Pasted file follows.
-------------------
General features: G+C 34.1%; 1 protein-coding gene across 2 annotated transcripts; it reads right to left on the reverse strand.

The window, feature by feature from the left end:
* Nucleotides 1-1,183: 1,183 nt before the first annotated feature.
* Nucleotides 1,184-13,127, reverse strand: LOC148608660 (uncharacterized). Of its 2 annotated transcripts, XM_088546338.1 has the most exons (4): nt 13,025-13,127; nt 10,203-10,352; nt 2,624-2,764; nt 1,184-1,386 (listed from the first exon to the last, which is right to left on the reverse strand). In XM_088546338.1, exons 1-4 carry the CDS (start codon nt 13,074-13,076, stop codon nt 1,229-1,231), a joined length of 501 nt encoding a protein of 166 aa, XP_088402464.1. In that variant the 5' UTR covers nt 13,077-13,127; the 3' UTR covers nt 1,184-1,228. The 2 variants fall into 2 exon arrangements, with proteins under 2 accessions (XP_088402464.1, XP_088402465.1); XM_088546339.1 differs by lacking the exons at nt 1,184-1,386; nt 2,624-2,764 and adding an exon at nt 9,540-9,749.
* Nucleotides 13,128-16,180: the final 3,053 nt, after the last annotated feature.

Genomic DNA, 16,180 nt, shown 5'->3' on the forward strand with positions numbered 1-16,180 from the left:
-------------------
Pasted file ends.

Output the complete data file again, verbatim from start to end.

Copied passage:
General features: G+C 34.1%; 1 protein-coding gene across 2 annotated transcripts; it reads right to left on the reverse strand.

The window, feature by feature from the left end:
* Nucleotides 1-1,183: 1,183 nt before the first annotated feature.
* Nucleotides 1,184-13,127, reverse strand: LOC148608660 (uncharacterized). Of its 2 annotated transcripts, XM_088546338.1 has the most exons (4): nt 13,025-13,127; nt 10,203-10,352; nt 2,624-2,764; nt 1,184-1,386 (listed from the first exon to the last, which is right to left on the reverse strand). In XM_088546338.1, exons 1-4 carry the CDS (start codon nt 13,074-13,076, stop codon nt 1,229-1,231), a joined length of 501 nt encoding a protein of 166 aa, XP_088402464.1. In that variant the 5' UTR covers nt 13,077-13,127; the 3' UTR covers nt 1,184-1,228. The 2 variants fall into 2 exon arrangements, with proteins under 2 accessions (XP_088402464.1, XP_088402465.1); XM_088546339.1 differs by lacking the exons at nt 1,184-1,386; nt 2,624-2,764 and adding an exon at nt 9,540-9,749.
* Nucleotides 13,128-16,180: the final 3,053 nt, after the last annotated feature.

Genomic DNA, 16,180 nt, shown 5'->3' on the forward strand with positions numbered 1-16,180 from the left: